• The trademark for Microsoft was officially registered with the Office of the Secretary of the State of New Mexico. On the application, the registrants noted that the name (based on "microcomputer" and "software") had been in continuous use since November 12, 1975.[84]
  • The Warsaw Treaty Organization joint secretariat was established.
  • Born: Maia Campbell, American TV actress known for In the House; in Takoma Park, Maryland
  • Died: Marcel Delgado, 75, Mexican-born U.S. film effects specialist known for his development of stop motion animation for film with models, notably for King Kong

Saturday, November 27, 1976Edit

  • The first multiracial title fights in South Africa (between the highest-ranked white competitor and highest-ranked black) were held at the Rand Stadium in Johannesburg, as part of a plan to allow boxers from the racially-segregated nation to compete in fights sanctioned by the world's pro boxing organizations. In the first bout, black middleweight champ Elijah 'Tap Tap' Makhatini beat white champion Jan Kies in the third round to become the undisputed South African middleweight champion.[85] Gerrie Coetzee (who would become the World Boxing Association champion in 1983) defeated the top black challenger James Mathatho with a seventh round knockout for the heavyweight title.[86][87]
  • Born: Jaleel White, African-American television actor and comedian known for portraying the popular character Steve Urkel on the TV sitcom Family Matters; in Culver City, California
  • Died: Sarah Stewart, 71, American cancer researcher and viral oncologist

Sunday, November 28, 1976Edit

  • Aeroflot Flight 2415 crashed shortly after taking off from Moscow on a flight to Leningrad, killing all 67 passengers and six crew.[88] The Tupolev Tu-104B departed in bad weather at 6:53 local time and lost altitude while banking to the right, coming down 6 miles (9.7 km) from the airport and exploding on impact.[89]
 
Australian dollar, 82 cents
  • The government of Australia, led by Prime Minister Malcolm Fraser, ordered the devaluation of the Australian dollar by 17½ percent in order to increase the demand for its exports to other nations and to encourage foreign investment and increase its foreign exchange reserves. At the end of trading on November 26, the AUD had been worth almost US$ 1.24. The new value, 82½ % of its previous level, was about $1.02.[90]
  • The incident that would become the basis for a 1988 documentary film, The Thin Blue Line took place when Dallas, Texas police officer Robert W. Wood was shot and killed, in a murder for which Randall Dale Adams was wrongfully convicted.[91] Wood, a highway patrolman one of only four American Indians on the Dallas police force, had made a routine traffic stop of an automobile when he was shot five times.
  • The incident that would become the basis for a 1988 documentary film, Harry: A Communication Breakdown, took place when Harry De La Roche, Jr., a military academy cadet at The Citadel, shot and killed his parents and his two younger brothers while on furlough for the Thanksgiving holiday.[92]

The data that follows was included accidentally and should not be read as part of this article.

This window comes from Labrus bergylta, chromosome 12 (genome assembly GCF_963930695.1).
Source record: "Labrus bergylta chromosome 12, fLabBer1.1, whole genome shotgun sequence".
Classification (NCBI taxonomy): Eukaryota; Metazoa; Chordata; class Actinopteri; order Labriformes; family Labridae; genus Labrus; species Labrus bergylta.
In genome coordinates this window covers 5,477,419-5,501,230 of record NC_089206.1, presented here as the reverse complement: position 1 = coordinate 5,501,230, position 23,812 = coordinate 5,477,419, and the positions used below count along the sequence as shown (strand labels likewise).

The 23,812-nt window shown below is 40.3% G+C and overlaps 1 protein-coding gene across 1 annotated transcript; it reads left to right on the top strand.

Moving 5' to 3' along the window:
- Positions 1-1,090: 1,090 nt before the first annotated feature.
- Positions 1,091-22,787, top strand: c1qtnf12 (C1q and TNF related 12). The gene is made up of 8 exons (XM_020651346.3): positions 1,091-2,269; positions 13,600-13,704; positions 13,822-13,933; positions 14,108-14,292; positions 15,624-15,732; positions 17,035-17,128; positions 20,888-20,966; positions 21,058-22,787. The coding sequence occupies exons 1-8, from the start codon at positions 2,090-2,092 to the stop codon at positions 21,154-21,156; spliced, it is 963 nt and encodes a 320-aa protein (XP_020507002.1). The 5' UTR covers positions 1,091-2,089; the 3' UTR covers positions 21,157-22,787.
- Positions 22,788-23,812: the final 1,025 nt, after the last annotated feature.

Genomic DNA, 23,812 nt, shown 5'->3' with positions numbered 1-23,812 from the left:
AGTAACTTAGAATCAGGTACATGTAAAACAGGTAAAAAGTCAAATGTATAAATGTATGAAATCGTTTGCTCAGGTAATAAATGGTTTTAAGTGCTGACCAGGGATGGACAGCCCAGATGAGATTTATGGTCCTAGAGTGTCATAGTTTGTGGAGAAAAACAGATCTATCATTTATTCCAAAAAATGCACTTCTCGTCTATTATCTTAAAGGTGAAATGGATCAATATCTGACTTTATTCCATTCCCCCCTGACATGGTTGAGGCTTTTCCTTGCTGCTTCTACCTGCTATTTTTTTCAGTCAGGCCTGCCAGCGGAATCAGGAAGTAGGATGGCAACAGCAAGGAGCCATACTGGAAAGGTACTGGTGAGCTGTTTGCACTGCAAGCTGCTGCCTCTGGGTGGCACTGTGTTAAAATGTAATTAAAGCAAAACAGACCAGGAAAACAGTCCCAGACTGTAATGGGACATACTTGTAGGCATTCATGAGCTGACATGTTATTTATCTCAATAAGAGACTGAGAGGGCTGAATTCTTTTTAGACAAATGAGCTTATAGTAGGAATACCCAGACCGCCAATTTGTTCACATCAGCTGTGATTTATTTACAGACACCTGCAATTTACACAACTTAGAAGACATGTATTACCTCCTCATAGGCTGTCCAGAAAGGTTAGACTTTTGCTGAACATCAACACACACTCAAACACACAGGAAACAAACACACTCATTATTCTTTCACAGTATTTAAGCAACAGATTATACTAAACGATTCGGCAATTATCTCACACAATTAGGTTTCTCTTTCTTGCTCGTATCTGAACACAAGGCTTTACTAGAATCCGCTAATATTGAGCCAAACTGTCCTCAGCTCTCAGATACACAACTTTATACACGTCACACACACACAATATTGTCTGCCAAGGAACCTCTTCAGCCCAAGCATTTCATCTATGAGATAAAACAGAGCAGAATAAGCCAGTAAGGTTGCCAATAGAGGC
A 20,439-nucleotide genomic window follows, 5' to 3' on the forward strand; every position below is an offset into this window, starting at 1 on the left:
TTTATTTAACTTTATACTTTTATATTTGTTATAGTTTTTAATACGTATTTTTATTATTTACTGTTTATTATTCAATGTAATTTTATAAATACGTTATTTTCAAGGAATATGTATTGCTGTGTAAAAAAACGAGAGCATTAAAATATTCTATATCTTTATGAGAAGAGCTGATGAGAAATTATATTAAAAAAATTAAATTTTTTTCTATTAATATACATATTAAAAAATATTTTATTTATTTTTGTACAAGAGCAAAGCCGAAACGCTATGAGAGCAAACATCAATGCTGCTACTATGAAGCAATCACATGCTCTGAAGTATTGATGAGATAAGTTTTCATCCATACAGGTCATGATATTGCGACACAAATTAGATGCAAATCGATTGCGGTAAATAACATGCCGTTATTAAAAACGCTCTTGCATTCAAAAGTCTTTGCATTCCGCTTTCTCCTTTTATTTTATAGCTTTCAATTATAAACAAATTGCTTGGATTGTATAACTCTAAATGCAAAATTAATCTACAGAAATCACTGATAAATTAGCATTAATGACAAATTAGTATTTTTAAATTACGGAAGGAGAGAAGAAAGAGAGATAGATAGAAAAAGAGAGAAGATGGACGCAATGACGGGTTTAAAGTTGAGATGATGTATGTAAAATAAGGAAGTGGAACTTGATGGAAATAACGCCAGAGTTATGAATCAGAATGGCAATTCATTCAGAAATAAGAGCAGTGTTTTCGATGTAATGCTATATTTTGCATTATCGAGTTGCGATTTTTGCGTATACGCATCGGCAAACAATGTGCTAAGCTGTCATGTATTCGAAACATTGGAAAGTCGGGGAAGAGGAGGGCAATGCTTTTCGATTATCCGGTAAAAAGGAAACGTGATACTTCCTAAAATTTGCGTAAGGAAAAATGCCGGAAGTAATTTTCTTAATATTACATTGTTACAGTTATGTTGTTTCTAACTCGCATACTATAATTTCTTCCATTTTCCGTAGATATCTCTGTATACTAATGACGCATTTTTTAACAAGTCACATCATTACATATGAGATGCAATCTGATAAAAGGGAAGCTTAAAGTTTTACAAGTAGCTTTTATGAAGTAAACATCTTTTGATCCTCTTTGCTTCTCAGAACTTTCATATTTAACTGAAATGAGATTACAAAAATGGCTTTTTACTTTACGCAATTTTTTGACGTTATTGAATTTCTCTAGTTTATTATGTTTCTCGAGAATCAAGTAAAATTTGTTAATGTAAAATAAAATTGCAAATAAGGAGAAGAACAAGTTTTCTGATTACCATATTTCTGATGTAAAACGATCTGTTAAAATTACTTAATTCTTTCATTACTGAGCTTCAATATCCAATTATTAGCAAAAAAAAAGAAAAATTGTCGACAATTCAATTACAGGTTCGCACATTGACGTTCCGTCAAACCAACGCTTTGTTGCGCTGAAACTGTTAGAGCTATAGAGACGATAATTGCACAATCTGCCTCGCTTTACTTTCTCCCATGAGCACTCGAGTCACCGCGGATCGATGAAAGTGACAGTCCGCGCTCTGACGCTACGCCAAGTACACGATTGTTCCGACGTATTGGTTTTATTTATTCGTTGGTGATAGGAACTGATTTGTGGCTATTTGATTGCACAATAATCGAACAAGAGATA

• The annual championship of the Canadian Football League was played between the "Rough Riders" and the "Roughriders", the Ottawa Rough Riders won the Grey Cup, defeating the Saskatchewan Roughriders, 23 to 20.[93] Ottawa trailed, 16 to 20, with 0:20 left to play until Tom Clements threw the winning touchdown pass to Tony Gabriel.
  • The Brady Bunch Variety Hour earned high ratings as a Thanksgiving weekend TV special on the ABC television network, marking the first reunion of almost all of the cast of The Brady Bunch, which had gone off the air more than two years earlier.[94] The success of the show would become a weekly series, The Brady Bunch Hour, in January, and reunions would follow in 1981, 1988 and 1990 on the two other U.S. networks.
  • Born: Ryan Kwanten, Australian TV actor and comedian; in Sydney
  • Died:
    • Rosalind Russell, 69, American film actress and comedian[95]
    • Len Harvey, 69, Welsh professional boxer who had fought in all five of the weight classes (flyweight, welterweight, middleweight, light‐heavyweight and heavyweight) during his career, and who had won a championship in three weight classes during his 25-year career.[96] Within the British Commonwealth he was middleweight champion (1929 to 1933), light heavyweight champ (1939 to 1942) and heavyweight champ twice (1934 and 1939 to 1942).

Monday, November 29, 1976Edit

 
Reggie Jackson

Tuesday, November 30, 1976Edit

  • West German police arrested lawyer Siegfried Haag, one of the leaders of the terrorist group the Red Army Faction (also known as the "Baader-Meinhof Gang") and another member, Roland Meyer, after pulling their vehicle over on the highway between Frankfurt and Kassel. Both were later sentenced to 14 years imprisonment.[102]
  • The emirates of Dubai and Sharjah, both states of the United Arab Emirates, agreed to settle the ongoing boundary dispute that had existed for more than 20 years, by submitting the matter for arbitration by the Federal Supreme Council. The Council eventually decided to go with the recommendations of J. P. Tripp, at the time the British political agent for the Trucial States.[103]
  • Died:

ReferencesEdit

  1. ^ "Burundi President Deposed by Military", The New York Times, November 3, 1976, p. 45
  2. ^ "Leader of Burundi Coup Appointed as President", The New York Times, November 11, 1976, p. 5